17 Apr 2017
Monday within Octave of Easter
On the day of Pentecost Peter stood up with the Eleven and addressed the crowd in a loud voice: ‘Men of Israel, listen to what I am going to say: Jesus the Nazarene was a man commended to you by God by the miracles and portents and signs that God worked through him when he was among you, as you all know. This man, who was put into your power by the deliberate intention and foreknowledge of God, you took and had crucified by men outside the Law. You killed him, but God raised him to life, freeing him from the pangs of Hades; for it was impossible for him to be held in its power since, as David says of him:
I saw the Lord before me always,
for with him at my right hand nothing can shake me.
So my heart was glad
and my tongue cried out with joy;
my body, too, will rest in the hope
that you will not abandon my soul to Hades
nor allow your holy one to experience corruption.
You have made known the way of life to me,
you will fill me with gladness through your presence.
‘Brothers, no one can deny that the patriarch David himself is dead and buried: his tomb is still with us. But since he was a prophet, and knew that God had sworn him an oath to make one of his descendants succeed him on the throne, what he foresaw and spoke about was the resurrection of the Christ: he is the one who was not abandoned to Hades, and whose body did not experience corruption. God raised this man Jesus to life, and all of us are witnesses to that. Now raised to the heights by God’s right hand, he has received from the Father the Holy Spirit, who was promised, and what you see and hear is the outpouring of that Spirit.
Filled with awe and great joy the women came quickly away from the tomb and ran to tell the disciples.
And there, coming to meet them, was Jesus. ‘Greetings’ he said. And the women came up to him and, falling down before him, clasped his feet. Then Jesus said to them, ‘Do not be afraid; go and tell my brothers that they must leave for Galilee; they will see me there.’
While they were on their way, some of the guard went off into the city to tell the chief priests all that had happened. These held a meeting with the elders and, after some discussion, handed a considerable sum of money to the soldiers with these instructions, ‘This is what you must say, “His disciples came during the night and stole him away while we were asleep.” And should the governor come to hear of this, we undertake to put things right with him ourselves and to see that you do not get into trouble.’ The soldiers took the money and carried out their instructions, and to this day that is the story among the Jews.
Do not be afraid.
I recently reconnected with an old friend and was quite surprised by how he appeared to have changed drastically since the last time I met him a few years ago. While outwardly, he seemed alright, I could sense a very negative aura around him; one that was rooted in fear and doubt. So I took the opportunity to invite him to one of our regular Friday growth sessions at CSC to help him reconnect with God and to help him discern how fear was enslaving him and not allowing him to live freely as a child of God.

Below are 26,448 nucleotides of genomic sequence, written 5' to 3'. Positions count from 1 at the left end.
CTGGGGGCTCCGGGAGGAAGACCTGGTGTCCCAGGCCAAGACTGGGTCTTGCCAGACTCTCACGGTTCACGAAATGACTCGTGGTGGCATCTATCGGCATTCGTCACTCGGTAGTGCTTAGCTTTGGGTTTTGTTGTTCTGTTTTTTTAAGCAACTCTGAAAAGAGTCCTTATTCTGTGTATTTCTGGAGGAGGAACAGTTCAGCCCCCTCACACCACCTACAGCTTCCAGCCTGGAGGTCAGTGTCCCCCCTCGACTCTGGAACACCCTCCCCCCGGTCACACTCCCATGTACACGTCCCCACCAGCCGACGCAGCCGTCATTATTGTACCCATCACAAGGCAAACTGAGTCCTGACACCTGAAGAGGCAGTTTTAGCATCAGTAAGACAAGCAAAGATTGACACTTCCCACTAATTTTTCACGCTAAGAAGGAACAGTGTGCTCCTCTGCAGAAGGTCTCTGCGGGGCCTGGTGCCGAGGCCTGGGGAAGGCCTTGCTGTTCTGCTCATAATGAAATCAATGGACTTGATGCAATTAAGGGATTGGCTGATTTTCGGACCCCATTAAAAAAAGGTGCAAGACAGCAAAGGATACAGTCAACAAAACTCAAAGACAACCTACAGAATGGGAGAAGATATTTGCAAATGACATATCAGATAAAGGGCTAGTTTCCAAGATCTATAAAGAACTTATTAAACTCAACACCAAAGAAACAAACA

So far, over the past few weeks, I have been journeying with him (mainly via WhatsApp) to see how he is doing and whether he is at least beginning to appreciate God’s hand in his life. Happily, he has managed to make an appointment with a priest to get his house blessed and is open to perhaps attending the next Conversion Experience Retreat in August. I continue to pray for him and to ask God to watch over him each day as he starts to come out of the ‘darkness’ that I perceived he was trapped in.
Fr Erbin, our spiritual director at CSC, has a favorite word that he likes to utter. “Courage,” he always says to the congregation as he urges us to die to ourselves and to learn to appreciate how God constantly forms us in our various ministries. He has also openly shared his own weaknesses and challenges and is certainly not afraid nor ashamed to admit his sinfulness and his fears. Amazingly, his weekly homilies/talks never fail to uplift me and steel me to face my own daily challenges. Indeed, his Stations of the Cross over the last 3 weeks of Lent moved me tremendously and allowed the Lord to reveal how I have been crippled by fear, as He invited me to deepen my journey with Him in my ministry.
Brothers and sisters, we all know that fear and anxiety are not of God. They are the tools of the evil one and, if we scoff at them (which I did before), they can take root in us and lead us down a very dangerous and rocky path. At the recent CER, I was comforted by a verse I picked up when the Lord exhorted that I should not be afraid and that I should hope in Him so that I could soar as if on eagle’s wings. Lo and behold, we sang ‘Spirit Wings’ that very day as I let go of my fears and, in my heart, made another definite ‘Yes’ in answer to the call that I was discerning for a long time.
Since then, my journey continues to open up new avenues and has led me down many different paths with people I would never have associated with nor even spoken about God to. I continue to be amazed at His providence and His generosity as He leads me down an unknown road filled with mystery. Yes, this relationship with our Father is indeed a mystery and goes beyond human comprehension. All He asks is for us to surrender to His love and graces. And to not fear but to trust. For He is knocking at the door of our hearts and the doorknob is inside. He is waiting for us to open the door.
(Today’s OXYGEN by Desmond Soon)
Prayer: Lord, we pray that you give us the desire to trust in you fully so that you can fulfil in us the plan for your Church.
Thanksgiving: Thank you Lord, for your constant faithfulness.